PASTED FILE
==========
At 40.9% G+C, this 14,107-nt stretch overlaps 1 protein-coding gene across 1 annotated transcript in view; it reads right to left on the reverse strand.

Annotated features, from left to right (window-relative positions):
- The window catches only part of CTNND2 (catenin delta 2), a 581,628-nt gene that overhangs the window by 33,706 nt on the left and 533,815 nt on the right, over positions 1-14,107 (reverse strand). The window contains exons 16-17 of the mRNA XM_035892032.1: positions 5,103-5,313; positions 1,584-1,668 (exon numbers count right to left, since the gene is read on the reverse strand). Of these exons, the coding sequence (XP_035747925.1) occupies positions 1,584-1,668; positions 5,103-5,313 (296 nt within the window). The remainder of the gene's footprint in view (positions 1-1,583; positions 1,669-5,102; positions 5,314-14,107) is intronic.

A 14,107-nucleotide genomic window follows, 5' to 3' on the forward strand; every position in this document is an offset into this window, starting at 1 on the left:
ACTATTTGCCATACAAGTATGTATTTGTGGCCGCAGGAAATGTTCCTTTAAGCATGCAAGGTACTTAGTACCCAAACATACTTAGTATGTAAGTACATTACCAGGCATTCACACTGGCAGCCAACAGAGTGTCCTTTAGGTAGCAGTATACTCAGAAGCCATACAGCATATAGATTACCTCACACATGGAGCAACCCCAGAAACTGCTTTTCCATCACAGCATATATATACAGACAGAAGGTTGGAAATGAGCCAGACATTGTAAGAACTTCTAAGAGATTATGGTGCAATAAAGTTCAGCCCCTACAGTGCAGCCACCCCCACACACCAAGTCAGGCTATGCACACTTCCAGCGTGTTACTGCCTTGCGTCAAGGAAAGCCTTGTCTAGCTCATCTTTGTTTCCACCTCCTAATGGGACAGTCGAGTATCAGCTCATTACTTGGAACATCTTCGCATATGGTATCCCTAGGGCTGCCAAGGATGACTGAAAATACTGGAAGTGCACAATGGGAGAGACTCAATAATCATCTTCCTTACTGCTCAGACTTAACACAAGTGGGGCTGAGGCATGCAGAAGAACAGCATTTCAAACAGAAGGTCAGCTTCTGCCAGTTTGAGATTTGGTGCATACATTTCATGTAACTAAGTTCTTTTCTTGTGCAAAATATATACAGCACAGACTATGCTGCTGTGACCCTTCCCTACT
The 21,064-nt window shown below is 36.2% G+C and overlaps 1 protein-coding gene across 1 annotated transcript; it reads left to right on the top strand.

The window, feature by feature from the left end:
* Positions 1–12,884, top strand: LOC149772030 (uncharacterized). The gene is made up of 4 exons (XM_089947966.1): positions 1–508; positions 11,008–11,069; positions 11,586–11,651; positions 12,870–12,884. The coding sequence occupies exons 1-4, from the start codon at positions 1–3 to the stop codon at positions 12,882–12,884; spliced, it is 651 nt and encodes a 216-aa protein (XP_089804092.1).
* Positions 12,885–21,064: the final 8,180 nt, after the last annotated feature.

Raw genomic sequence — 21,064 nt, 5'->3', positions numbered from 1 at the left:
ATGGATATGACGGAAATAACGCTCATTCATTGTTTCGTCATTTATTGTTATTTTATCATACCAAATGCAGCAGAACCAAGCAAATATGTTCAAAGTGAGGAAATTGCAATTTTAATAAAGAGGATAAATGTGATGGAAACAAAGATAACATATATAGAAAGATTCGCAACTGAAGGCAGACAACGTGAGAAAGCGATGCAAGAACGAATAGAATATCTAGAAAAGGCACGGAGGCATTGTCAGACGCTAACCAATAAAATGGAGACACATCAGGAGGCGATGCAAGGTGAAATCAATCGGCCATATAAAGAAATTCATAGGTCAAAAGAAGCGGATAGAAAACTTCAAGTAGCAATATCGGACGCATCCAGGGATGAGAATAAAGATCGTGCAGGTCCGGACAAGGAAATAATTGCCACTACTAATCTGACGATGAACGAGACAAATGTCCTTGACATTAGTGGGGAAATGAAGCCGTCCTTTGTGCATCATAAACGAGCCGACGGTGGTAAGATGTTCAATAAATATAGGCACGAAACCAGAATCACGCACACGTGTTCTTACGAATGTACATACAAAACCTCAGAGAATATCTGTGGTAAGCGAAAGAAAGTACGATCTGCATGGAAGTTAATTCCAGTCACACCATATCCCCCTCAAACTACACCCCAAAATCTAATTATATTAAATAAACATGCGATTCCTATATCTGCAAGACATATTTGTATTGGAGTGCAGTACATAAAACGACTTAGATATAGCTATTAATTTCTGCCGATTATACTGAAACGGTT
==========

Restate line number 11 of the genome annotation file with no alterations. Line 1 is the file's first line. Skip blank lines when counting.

ATGGATATGACGGAAATAACGCTCATTCATTGTTTCGTCATTTATTGTTATTTTATCATACCAAATGCAGCAGAACCAAGCAAATATGTTCAAAGTGAGGAAATTGCAATTTTAATAAAGAGGATAAATGTGATGGAAACAAAGATAACATATATAGAAAGATTCGCAACTGAAGGCAGACAACGTGAGAAAGCGATGCAAGAACGAATAGAATATCTAGAAAAGGCACGGAGGCATTGTCAGACGCTAACCAATAAAATGGAGACACATCAGGAGGCGATGCAAGGTGAAATCAATCGGCCATATAAAGAAATTCATAGGTCAAAAGAAGCGGATAGAAAACTTCAAGTAGCAATATCGGACGCATCCAGGGATGAGAATAAAGATCGTGCAGGTCCGGACAAGGAAATAATTGCCACTACTAATCTGACGATGAACGAGACAAATGTCCTTGACATTAGTGGGGAAATGAAGCCGTCCTTTGTGCATCATAAACGAGCCGACGGTGGTAAGATGTTCAATAAATATAGGCACGAAACCAGAATCACGCACACGTGTTCTTACGAATGTACATACAAAACCTCAGAGAATATCTGTGGTAAGCGAAAGAAAGTACGATCTGCATGGAAGTTAATTCCAGTCACACCATATCCCCCTCAAACTACACCCCAAAATCTAATTATATTAAATAAACATGCGATTCCTATATCTGCAAGACATATTTGTATTGGAGTGCAGTACATAAAACGACTTAGATATAGCTATTAATTTCTGCCGATTATACTGAAACGGTT